This week, the objective of the EU is clear: to show the world – and the US – that rules-based free trade works. The EU-Japan Summit, which has been postponed by a week and moved to Tokyo due to the floods that have been plaguing the country, will be the occasion to finally sign the EU-Japan Economic Partnership Agreement (JEEPA). While most of the text had been agreed by December 2017, a chapter on data flows still need to be included. The deal provides the bare minimum for animals: a weak provision on animal welfare cooperation and toothless provisions on wildlife conservation and trafficking.
Farm animal welfare and animal welfare cooperation
While the EU does not import such products from Japan, Japan is the fifth egg producer in the world (with a production of 2.5 million tons of shell eggs in 2016) and the sixth of poultry meat (with 2.3 million tons produced in 2016). According to the Animal Protection Index designed by World Animal Protection, Japan’s rank is D, the lowest among G7 countries. According to campaigners active in the country, standards established at the OIE level are often disregarded there. Most of the laying hens (around 140 million in 2011) live behind cages (above 90% of the egg production comes from caged hens) and most of the sows are put in gestation crates where they cannot turn around (a practice restricted in Europe). One of the priorities of the EU should have been to raise this situation and to get Japan to commit to improving the welfare of the 9.4 million pigs, 3.8 million cattle heads and 310 million chickens (including laying hens) used on farms in the country.
The two provisions on animal welfare cooperation, which can be found in the “Good Regulatory Practices and Regulatory Cooperation” chapter are brief – only seven lines out of a 13-page chapter – and remain very weak. The focus of any animal welfare cooperation between the EU and Japan is restricted to farm animals, and the objective is only set as to improve “understanding on their respective laws and regulations”, which does not imply at all any enhancement of the welfare and protection of animals. The establishment of a dedicated working group is not mandatory. It can only occur with the mutual consent of both parties and would only aim at exchanging information, expertise and experience in the field of animal welfare, and at exploring “the possibility of promoting further cooperation.” The Parties can also adopt a “working plan defining the priorities and categories of animals to be dealt with under this Article.”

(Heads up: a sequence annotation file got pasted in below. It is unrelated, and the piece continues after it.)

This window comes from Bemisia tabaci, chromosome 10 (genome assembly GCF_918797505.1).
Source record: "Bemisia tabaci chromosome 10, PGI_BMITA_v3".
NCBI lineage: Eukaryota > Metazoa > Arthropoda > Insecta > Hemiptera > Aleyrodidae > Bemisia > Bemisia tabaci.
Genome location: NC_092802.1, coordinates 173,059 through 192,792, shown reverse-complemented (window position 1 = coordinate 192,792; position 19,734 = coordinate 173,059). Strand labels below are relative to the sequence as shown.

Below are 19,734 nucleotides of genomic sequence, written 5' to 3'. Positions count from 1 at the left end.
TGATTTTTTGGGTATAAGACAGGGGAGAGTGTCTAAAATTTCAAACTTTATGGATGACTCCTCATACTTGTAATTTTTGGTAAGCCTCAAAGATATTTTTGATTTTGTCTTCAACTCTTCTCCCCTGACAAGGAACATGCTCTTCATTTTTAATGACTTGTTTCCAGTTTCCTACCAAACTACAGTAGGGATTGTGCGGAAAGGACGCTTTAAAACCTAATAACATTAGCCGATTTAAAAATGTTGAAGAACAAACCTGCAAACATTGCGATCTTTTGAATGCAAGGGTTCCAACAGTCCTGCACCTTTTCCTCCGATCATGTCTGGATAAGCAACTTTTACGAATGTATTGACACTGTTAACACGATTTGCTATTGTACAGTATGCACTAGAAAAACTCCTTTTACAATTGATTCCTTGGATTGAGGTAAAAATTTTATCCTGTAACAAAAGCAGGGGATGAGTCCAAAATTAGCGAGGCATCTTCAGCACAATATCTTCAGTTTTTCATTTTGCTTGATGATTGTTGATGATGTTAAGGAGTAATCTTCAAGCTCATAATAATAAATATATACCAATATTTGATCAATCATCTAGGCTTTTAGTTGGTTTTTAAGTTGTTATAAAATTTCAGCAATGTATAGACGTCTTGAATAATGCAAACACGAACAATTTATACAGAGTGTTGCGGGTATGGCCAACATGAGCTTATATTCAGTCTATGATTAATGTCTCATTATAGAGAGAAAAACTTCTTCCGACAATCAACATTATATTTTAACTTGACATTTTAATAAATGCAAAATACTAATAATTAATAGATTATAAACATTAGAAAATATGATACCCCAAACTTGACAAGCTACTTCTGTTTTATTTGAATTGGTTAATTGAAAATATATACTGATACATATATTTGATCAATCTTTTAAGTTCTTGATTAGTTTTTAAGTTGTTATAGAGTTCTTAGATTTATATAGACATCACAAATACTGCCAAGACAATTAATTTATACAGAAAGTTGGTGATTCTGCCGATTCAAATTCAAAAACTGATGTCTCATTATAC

Eurogroup for Animals will push for such a working group to be established and for a working plan to be produced. Such document should reflect concrete priorities in terms of farm animal welfare, but also for other categories of animals on which the EU should cooperate with Japan, like animals in science and wild animals kept for leisure or touristic activities. As animal welfare has been singled out in this chapter on regulatory cooperation, it is excluded from all the mechanisms that will apply to other topics (i.e. public health, environment or labour conditions, etc.) and will not fall within the scope of the future EU-Japan committee on Regulatory Cooperation, wherein “interested persons” might be invited to participate.
A toothless “Trade and Sustainable Development” chapter
Whaling is the topic that comes to mind when animal advocates think of Japan. While the EU has already imposed a complete ban on trading whale products, and therefore does not import or export whale products from or to Japan, many animal advocates had hoped the EU would use the leverage it has, being a consumer market of 500 million people, to pressure Japan into stopping its allegedly scientific whaling campaigns before signing this trade agreement. Especially as in 2014, a ruling rendered by the International Court of Justice (ICJ) condemned the Japanese practices as not being science-driven.
Unsurprisingly, the issue is not directly mentioned in the Trade and Sustainable Development (TSD) chapter of the trade agreement, and it remains to be seen if the language that is included (notably on the effective implementation of decisions adopted by international bodies from which each Party is a member of) will create a new channel for the EU to discuss with Japan its refusal to abide by a ruling rendered by the ICJ, which is also a rule of law issue. In any case, the Free Trade Agreement will not be more than a platform due to the weakness of the enforcement mechanisms contained in the TSD chapter, lacking last resort sanctions. One can also think of the role played by Japan in the deforestation that is plaguing Indonesia and Malaysia, leading to huge biodiversity loss, for instance orangutans and gibbons. As it stands, nothing in the trade agreement truly ensures that the timber-made products bought by the EU from Japan can be labeled as “deforestation-free.”
The EU has now lost an important source of leverage and it is quite ironic – or telling – that Japan has announced this month, in the run up to the Summit at which they will sign an unprecedented trade agreement with the EU, that it would ask this year’s international convention on whaling (ICW) the right to re-start commercial whaling on species that are now deemed sustainable. This, in the middle of last week’s scandalous killing of a highly endangered blue whale by an Icelandic company, who are still providing whale meat to Japan.
While the text cannot be changed anymore, Eurogroup for Animals will strive to ensure all opportunities offered by the implementation mechanisms set in the text are seized to promote higher protection and welfare of animals in Japan.
Stephanie Ghislain, Trade & Animal Welfare Project leader | +32 (0)2 740 08 96 | email@example.com